However, these are offset by extremely lengthy sale cycles, which often go on for years. This could mean that you won’t see a commission for a very long time, and if the sale falls through, you won’t see anything.
However, a single successful sale could set you up for years to come.
Condos And Townhomes
In the resale market, condos and townhomes are an appealing option for first-time buyers, as well as new real estate investments.
And in new construction, there’s good money if you have a close relationship with a construction company, and you manage to secure a marketing exclusivity deal, even at a reduced commission rate.
Luxury Real Estate
While it can seem intimidating to get into luxury real estate given the price tags you’re dealing with, the actual process is not that different from selling a “normal” home from a working-class family.
Sure, breaking into this niche may take time and your clients will have far higher expectations of service.But if you can break into luxury real estate, it could be the best way to maximize your longterm earning potential as a real estate professional.
Mobile Home Parks
No, this is not a niche about selling mobile homes. Instead, this is about helping a mobile home park owner secure land over which to run a mobile home operation, and lease it out to mobile homeowners.
Commercial – Retail
This niche includes locations for banks, restaurants, grocery stores, and convenience stores. In some cases, there might be some overlap with residential real estate, especially when dealing with mixed-use developments.
Commercial – Office
Unlike retail, where the main business conducted is the sale of products from store fronts, office space is all about services. Under the umbrella of office space, you can find office plazas, high rise office buildings, software development centers, etc.
Self-storage units have exploded in popularity in recent years, and have proven to be a highly profitable investment for its owners. If one of your clients is looking for a profit-generating piece of real estate, but they don’t want to deal with tenants, this could be a perfect investment for them.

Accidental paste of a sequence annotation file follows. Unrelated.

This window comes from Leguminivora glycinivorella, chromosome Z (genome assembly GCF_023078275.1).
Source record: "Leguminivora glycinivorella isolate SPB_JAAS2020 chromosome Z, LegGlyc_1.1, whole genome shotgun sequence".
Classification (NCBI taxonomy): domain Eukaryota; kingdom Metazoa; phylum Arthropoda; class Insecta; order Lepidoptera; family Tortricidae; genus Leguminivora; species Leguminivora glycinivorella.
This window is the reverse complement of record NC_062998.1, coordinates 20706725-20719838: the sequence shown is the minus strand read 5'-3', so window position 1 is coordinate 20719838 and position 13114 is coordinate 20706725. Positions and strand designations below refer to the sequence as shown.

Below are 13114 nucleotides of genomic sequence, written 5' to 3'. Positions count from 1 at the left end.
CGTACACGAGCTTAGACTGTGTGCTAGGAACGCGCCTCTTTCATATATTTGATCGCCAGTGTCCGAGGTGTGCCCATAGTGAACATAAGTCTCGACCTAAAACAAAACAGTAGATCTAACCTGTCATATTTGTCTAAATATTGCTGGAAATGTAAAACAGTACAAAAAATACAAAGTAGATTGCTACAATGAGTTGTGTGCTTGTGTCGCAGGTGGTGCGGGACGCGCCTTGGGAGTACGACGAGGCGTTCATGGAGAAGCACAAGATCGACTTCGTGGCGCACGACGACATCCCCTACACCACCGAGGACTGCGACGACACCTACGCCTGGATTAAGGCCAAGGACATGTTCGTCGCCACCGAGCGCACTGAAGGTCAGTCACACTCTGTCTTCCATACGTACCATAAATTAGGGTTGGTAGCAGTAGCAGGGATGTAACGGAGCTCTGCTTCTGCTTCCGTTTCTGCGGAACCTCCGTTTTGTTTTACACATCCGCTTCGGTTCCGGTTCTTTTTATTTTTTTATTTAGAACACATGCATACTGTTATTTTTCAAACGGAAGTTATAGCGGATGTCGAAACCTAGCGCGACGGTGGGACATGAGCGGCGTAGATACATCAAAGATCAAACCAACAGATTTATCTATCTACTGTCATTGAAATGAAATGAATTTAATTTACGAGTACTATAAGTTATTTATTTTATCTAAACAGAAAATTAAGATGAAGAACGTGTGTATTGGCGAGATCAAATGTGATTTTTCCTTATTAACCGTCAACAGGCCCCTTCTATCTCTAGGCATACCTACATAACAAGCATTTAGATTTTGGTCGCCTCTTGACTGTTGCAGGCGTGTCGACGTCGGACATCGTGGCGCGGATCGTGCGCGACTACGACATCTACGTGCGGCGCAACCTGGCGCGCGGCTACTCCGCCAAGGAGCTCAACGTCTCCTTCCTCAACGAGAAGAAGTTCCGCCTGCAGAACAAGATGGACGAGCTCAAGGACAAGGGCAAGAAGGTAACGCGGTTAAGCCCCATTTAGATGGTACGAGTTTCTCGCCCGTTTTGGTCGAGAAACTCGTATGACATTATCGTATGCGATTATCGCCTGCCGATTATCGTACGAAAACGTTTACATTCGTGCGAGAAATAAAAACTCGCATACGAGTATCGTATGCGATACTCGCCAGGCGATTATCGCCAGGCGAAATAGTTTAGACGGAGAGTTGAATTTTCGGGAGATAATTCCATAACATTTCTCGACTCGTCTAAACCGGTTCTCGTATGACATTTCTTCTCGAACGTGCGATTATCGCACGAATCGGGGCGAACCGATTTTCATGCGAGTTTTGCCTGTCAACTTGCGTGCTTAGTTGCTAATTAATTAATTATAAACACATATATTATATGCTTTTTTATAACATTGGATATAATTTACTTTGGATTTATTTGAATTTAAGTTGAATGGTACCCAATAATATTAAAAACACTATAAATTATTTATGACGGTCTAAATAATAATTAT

“Location, location, location” is a well known real estate cliche that holds a lot of truth. The value of a property and the land it’s built on depends heavily on its location, and on its perceived value by the local market.
However, land can also be developed. And depending on its intended use, its location and market value could be less of a problem.
Unlike many other countries, the U.S. has what is called “split states” when it comes to surface and mineral rights. Mineral and surface rights are two separate entities, and their owners can sell them together, or separately.
This niche can be quite tricky to get into since mineral rights ownership can be a legal quagmire. Depending on your location, since mineral rights could be extremely profitable, or worthless, depending on what’s underneath the land.
In our current economic downturn, we can sadly expect that there will be more mortgage defaults and foreclosures. Banks take control of those foreclosed properties, and then try to sell them as quickly as possible, usually at an auction.
Foreclosed properties are sold as is, and some need extensive repairs. But if your clients are property flippers or real estate investors, you could help them secure some of the best real estate deals in your local area.
Usually banks do not want to take possession of a property after a foreclosure. That’s because they are in the banking business, and make most of their money by lending and charging interest, not buying and holding property.
And while foreclosure auctions are typically an effective way for them to get rid of unwanted properties, that’s not the case everywhere. In some areas, foreclosed property auctions aren’t very competitive, and banks prefer to sell the properties themselves directly to buyers.
Just like in the foreclosed property niche, you could focus on identifying these properties and helping your clients secure amazing deals.
Sometimes individuals or businesses in bankruptcy need to sell their properties. Occasionally you can buy these bankruptcy properties at amazing prices before they go into foreclosure.
Burnt Out Landlords